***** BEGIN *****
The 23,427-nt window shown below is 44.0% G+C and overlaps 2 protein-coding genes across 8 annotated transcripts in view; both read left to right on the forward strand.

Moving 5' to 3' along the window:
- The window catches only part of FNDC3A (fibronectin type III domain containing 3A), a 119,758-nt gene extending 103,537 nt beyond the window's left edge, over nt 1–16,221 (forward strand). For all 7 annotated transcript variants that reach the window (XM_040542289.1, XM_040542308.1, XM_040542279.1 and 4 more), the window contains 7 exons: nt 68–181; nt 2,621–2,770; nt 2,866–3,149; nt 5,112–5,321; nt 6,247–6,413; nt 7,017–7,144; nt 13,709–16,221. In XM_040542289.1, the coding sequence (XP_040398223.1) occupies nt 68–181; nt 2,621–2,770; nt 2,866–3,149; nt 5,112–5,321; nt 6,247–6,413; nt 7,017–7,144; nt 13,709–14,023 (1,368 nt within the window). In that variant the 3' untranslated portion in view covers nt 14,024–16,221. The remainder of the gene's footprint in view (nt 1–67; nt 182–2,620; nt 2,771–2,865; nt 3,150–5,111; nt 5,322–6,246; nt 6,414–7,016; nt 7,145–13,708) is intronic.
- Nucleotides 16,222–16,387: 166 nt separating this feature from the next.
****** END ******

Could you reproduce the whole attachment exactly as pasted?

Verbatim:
The 23,427-nt window shown below is 44.0% G+C and overlaps 2 protein-coding genes across 8 annotated transcripts in view; both read left to right on the forward strand.

Moving 5' to 3' along the window:
- The window catches only part of FNDC3A (fibronectin type III domain containing 3A), a 119,758-nt gene extending 103,537 nt beyond the window's left edge, over nt 1–16,221 (forward strand). For all 7 annotated transcript variants that reach the window (XM_040542289.1, XM_040542308.1, XM_040542279.1 and 4 more), the window contains 7 exons: nt 68–181; nt 2,621–2,770; nt 2,866–3,149; nt 5,112–5,321; nt 6,247–6,413; nt 7,017–7,144; nt 13,709–16,221. In XM_040542289.1, the coding sequence (XP_040398223.1) occupies nt 68–181; nt 2,621–2,770; nt 2,866–3,149; nt 5,112–5,321; nt 6,247–6,413; nt 7,017–7,144; nt 13,709–14,023 (1,368 nt within the window). In that variant the 3' untranslated portion in view covers nt 14,024–16,221. The remainder of the gene's footprint in view (nt 1–67; nt 182–2,620; nt 2,771–2,865; nt 3,150–5,111; nt 5,322–6,246; nt 6,414–7,016; nt 7,145–13,708) is intronic.
- Nucleotides 16,222–16,387: 166 nt separating this feature from the next.